The full-page Washington Post “in memoriam” ad for John Murtha, paid for by Lockheed Martin, serves as a reminder of how all-pervasive a role the military-industrial complex plays in Washington, DC life:
Defense industry advertising is critical to the finances of a lot of Beltway-focused publications about politics. Defense contractors are the biggest advertising on Metro. Defense contractors are leading sponsors of DC-area sports franchises and leading contributors to DC-area charities. Defense contractors donate to DC think tanks. Every social group of college-educated Washingtonians includes people who work directly or indirectly for the military or for defense contractors. Of course nobody says “I’m going to vote in favor of invading Iraq because I saw a Northrup Grumman ad at the Verizon Center.” But all this spending does, I think, have an impact. To be a fan of large and growing defense budgets is, in the context of Washington DC, to be a respected pillar of the community. To be an advocate of reduced military spending is to be a hippie freak.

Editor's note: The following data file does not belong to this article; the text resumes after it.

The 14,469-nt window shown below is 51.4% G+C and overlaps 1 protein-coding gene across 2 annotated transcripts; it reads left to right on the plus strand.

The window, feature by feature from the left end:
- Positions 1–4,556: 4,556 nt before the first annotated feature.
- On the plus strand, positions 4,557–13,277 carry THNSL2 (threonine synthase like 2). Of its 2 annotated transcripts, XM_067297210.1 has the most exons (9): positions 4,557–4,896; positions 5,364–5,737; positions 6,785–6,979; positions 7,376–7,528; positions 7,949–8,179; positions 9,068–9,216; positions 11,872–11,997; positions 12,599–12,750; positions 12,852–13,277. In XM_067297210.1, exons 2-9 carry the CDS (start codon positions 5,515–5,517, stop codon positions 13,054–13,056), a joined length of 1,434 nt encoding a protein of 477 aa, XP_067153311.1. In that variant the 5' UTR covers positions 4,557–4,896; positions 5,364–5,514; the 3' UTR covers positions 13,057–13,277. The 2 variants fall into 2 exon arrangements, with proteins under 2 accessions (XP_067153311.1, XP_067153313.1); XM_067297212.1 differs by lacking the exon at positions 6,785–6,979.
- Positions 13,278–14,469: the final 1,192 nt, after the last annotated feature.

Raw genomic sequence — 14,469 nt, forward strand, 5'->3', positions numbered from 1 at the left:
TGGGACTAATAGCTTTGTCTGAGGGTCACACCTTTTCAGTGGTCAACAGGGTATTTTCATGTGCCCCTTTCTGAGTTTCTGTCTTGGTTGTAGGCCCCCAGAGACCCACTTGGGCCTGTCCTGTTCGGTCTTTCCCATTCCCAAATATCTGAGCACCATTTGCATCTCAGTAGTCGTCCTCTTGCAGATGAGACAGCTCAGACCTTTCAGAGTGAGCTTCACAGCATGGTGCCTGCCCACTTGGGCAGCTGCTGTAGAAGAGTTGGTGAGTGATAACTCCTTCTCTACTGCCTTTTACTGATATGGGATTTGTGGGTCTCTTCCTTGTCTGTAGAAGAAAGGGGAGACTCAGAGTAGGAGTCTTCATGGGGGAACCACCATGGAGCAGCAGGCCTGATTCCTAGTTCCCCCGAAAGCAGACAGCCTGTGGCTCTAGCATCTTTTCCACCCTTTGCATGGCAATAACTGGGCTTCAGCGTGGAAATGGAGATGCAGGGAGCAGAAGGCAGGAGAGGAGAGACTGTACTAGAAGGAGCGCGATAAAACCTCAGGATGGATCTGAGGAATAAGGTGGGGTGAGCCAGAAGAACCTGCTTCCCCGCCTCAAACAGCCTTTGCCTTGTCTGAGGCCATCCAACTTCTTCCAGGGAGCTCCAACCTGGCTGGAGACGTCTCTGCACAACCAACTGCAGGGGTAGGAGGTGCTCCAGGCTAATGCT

Spending cuts are pretty unpopular across the board, but defense cuts are one of the least-unpopular options. Nevertheless, the elite consensus against defense cuts is overwhelming. Both the leaders of the party nominally more interested in reduced spending and the leaders of the party nominally more skeptical of the Pentagon oppose such cuts even while both parties are trying to position themselves as favorably disposed to fiscal retrenchment.